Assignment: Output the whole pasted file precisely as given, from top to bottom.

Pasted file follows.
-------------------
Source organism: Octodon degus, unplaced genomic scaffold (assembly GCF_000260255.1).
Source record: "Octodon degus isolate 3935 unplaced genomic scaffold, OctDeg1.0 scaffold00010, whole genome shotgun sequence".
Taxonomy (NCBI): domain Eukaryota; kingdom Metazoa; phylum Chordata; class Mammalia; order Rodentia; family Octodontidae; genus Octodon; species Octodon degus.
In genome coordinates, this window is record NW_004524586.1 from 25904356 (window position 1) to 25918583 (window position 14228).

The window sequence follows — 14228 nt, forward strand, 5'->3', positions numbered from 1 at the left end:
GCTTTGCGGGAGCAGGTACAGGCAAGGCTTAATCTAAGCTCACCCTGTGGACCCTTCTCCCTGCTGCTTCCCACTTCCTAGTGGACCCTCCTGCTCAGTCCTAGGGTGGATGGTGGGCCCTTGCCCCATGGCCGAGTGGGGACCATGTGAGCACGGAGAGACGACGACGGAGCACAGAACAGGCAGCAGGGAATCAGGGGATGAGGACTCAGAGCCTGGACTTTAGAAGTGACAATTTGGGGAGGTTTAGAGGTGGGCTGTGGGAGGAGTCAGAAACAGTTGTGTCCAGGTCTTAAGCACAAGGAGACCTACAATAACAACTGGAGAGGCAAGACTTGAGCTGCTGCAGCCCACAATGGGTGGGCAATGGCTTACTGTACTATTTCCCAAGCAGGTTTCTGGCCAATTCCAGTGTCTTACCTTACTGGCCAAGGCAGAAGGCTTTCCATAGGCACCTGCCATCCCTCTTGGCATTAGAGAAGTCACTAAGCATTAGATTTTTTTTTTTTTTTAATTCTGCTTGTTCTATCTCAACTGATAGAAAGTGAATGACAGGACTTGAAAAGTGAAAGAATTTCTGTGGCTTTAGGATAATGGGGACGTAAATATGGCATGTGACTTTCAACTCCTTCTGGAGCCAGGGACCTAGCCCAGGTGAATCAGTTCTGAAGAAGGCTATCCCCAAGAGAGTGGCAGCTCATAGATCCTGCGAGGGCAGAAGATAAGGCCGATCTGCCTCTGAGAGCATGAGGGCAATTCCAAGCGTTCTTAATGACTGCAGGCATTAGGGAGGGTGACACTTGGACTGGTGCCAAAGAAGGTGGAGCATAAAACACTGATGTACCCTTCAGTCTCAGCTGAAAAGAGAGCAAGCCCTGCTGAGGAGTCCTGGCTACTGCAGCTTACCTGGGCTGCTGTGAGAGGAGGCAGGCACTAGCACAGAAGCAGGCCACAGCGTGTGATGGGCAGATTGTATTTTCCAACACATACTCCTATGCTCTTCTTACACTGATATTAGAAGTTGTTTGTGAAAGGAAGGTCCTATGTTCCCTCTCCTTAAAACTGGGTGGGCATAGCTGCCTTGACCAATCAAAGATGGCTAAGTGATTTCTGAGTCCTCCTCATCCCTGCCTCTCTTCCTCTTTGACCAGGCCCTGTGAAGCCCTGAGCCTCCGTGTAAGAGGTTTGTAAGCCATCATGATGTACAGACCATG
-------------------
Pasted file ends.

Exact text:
Source organism: Octodon degus, unplaced genomic scaffold (assembly GCF_000260255.1).
Source record: "Octodon degus isolate 3935 unplaced genomic scaffold, OctDeg1.0 scaffold00010, whole genome shotgun sequence".
Taxonomy (NCBI): domain Eukaryota; kingdom Metazoa; phylum Chordata; class Mammalia; order Rodentia; family Octodontidae; genus Octodon; species Octodon degus.
In genome coordinates, this window is record NW_004524586.1 from 25904356 (window position 1) to 25918583 (window position 14228).

The window sequence follows — 14228 nt, forward strand, 5'->3', positions numbered from 1 at the left end:
GCTTTGCGGGAGCAGGTACAGGCAAGGCTTAATCTAAGCTCACCCTGTGGACCCTTCTCCCTGCTGCTTCCCACTTCCTAGTGGACCCTCCTGCTCAGTCCTAGGGTGGATGGTGGGCCCTTGCCCCATGGCCGAGTGGGGACCATGTGAGCACGGAGAGACGACGACGGAGCACAGAACAGGCAGCAGGGAATCAGGGGATGAGGACTCAGAGCCTGGACTTTAGAAGTGACAATTTGGGGAGGTTTAGAGGTGGGCTGTGGGAGGAGTCAGAAACAGTTGTGTCCAGGTCTTAAGCACAAGGAGACCTACAATAACAACTGGAGAGGCAAGACTTGAGCTGCTGCAGCCCACAATGGGTGGGCAATGGCTTACTGTACTATTTCCCAAGCAGGTTTCTGGCCAATTCCAGTGTCTTACCTTACTGGCCAAGGCAGAAGGCTTTCCATAGGCACCTGCCATCCCTCTTGGCATTAGAGAAGTCACTAAGCATTAGATTTTTTTTTTTTTTTAATTCTGCTTGTTCTATCTCAACTGATAGAAAGTGAATGACAGGACTTGAAAAGTGAAAGAATTTCTGTGGCTTTAGGATAATGGGGACGTAAATATGGCATGTGACTTTCAACTCCTTCTGGAGCCAGGGACCTAGCCCAGGTGAATCAGTTCTGAAGAAGGCTATCCCCAAGAGAGTGGCAGCTCATAGATCCTGCGAGGGCAGAAGATAAGGCCGATCTGCCTCTGAGAGCATGAGGGCAATTCCAAGCGTTCTTAATGACTGCAGGCATTAGGGAGGGTGACACTTGGACTGGTGCCAAAGAAGGTGGAGCATAAAACACTGATGTACCCTTCAGTCTCAGCTGAAAAGAGAGCAAGCCCTGCTGAGGAGTCCTGGCTACTGCAGCTTACCTGGGCTGCTGTGAGAGGAGGCAGGCACTAGCACAGAAGCAGGCCACAGCGTGTGATGGGCAGATTGTATTTTCCAACACATACTCCTATGCTCTTCTTACACTGATATTAGAAGTTGTTTGTGAAAGGAAGGTCCTATGTTCCCTCTCCTTAAAACTGGGTGGGCATAGCTGCCTTGACCAATCAAAGATGGCTAAGTGATTTCTGAGTCCTCCTCATCCCTGCCTCTCTTCCTCTTTGACCAGGCCCTGTGAAGCCCTGAGCCTCCGTGTAAGAGGTTTGTAAGCCATCATGATGTACAGACCATG